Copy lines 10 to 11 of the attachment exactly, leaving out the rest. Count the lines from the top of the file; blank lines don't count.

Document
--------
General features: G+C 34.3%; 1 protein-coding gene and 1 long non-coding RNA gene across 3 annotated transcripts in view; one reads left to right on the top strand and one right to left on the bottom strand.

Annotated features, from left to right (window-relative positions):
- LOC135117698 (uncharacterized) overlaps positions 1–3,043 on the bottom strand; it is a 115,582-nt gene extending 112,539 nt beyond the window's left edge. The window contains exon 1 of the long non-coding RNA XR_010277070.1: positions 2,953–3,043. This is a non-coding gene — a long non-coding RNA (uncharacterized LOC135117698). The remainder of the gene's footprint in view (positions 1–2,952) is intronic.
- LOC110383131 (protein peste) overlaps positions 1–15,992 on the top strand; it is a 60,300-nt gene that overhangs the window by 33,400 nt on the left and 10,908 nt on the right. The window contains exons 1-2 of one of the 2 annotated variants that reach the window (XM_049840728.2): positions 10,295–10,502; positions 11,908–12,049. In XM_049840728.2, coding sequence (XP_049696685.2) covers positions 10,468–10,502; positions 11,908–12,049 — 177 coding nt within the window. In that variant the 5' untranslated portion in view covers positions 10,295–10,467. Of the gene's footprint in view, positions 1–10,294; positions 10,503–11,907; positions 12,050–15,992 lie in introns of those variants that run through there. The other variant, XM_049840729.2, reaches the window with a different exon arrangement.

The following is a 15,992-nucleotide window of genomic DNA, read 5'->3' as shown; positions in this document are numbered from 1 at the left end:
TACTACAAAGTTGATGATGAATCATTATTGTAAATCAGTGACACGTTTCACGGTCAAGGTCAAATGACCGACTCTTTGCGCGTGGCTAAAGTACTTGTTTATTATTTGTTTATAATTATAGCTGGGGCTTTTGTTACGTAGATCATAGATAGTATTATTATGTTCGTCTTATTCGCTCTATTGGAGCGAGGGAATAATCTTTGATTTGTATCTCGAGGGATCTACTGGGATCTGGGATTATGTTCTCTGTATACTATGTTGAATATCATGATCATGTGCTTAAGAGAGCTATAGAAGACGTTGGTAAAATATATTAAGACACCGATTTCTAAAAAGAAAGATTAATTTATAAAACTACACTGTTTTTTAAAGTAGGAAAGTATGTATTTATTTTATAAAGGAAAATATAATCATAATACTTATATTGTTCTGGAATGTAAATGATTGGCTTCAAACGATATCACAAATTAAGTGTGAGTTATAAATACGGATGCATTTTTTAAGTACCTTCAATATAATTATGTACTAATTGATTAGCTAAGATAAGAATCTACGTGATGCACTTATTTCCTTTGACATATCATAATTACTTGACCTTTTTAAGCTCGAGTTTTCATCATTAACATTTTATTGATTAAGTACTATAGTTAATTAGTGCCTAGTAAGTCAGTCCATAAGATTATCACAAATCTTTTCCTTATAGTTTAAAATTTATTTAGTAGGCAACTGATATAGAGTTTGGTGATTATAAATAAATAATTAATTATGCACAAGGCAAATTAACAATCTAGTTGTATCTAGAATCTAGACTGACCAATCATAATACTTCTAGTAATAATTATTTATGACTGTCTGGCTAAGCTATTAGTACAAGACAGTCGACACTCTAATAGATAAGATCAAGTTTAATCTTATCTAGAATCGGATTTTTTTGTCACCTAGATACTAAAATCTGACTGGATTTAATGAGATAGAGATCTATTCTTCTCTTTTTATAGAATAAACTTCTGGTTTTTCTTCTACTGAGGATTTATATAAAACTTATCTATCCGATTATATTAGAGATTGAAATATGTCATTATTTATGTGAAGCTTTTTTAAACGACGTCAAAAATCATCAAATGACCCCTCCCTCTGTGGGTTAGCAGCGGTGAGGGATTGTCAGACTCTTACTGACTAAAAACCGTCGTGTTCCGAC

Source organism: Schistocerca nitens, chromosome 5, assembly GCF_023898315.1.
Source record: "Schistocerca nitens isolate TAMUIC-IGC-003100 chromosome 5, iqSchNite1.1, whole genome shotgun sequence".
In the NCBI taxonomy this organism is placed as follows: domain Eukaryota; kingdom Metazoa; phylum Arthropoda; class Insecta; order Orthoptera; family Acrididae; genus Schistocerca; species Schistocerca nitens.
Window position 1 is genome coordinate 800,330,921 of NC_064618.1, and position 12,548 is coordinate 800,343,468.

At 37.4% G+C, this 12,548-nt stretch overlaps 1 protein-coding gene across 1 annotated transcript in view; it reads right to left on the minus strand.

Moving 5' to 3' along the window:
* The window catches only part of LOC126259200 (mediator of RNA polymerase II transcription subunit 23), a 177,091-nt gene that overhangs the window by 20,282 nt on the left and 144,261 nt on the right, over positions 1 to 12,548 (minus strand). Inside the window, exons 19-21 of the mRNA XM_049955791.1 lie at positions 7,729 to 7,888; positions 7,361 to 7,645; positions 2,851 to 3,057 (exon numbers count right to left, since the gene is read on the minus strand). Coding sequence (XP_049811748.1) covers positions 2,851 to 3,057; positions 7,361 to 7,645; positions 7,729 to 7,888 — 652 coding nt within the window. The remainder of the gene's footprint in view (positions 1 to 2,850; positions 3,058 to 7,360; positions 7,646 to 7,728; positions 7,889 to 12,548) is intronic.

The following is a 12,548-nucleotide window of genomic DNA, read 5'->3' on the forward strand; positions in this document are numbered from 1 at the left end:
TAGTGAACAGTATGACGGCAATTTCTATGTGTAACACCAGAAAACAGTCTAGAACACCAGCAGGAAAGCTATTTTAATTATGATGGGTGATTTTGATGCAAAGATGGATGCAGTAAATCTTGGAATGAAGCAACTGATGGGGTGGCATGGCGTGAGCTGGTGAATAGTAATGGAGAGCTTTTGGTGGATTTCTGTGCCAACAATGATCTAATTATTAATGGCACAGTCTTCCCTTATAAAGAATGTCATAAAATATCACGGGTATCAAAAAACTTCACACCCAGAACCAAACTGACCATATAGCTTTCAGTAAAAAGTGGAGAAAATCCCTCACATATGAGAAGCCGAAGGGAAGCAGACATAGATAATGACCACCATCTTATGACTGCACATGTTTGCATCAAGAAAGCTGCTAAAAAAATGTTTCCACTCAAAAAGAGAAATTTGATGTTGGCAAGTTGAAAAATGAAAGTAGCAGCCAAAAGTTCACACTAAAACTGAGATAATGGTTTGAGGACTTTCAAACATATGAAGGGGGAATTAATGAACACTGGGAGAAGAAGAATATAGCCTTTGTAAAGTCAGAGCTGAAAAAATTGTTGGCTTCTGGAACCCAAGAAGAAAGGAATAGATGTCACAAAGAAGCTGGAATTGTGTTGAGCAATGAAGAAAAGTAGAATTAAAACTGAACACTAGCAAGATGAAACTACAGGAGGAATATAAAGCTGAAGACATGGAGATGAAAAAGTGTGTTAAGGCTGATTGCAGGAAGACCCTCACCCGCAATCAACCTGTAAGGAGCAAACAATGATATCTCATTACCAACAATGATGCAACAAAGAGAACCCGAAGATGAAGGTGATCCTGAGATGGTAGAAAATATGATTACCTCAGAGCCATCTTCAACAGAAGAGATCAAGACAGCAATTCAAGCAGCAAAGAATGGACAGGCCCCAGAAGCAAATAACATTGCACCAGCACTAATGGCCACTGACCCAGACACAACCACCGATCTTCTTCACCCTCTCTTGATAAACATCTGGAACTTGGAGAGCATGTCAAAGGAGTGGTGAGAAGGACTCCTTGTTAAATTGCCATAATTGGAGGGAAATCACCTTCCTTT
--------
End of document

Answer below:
Window position 1 is genome coordinate 800,330,921 of NC_064618.1, and position 12,548 is coordinate 800,343,468.

At 37.4% G+C, this 12,548-nt stretch overlaps 1 protein-coding gene across 1 annotated transcript in view; it reads right to left on the minus strand.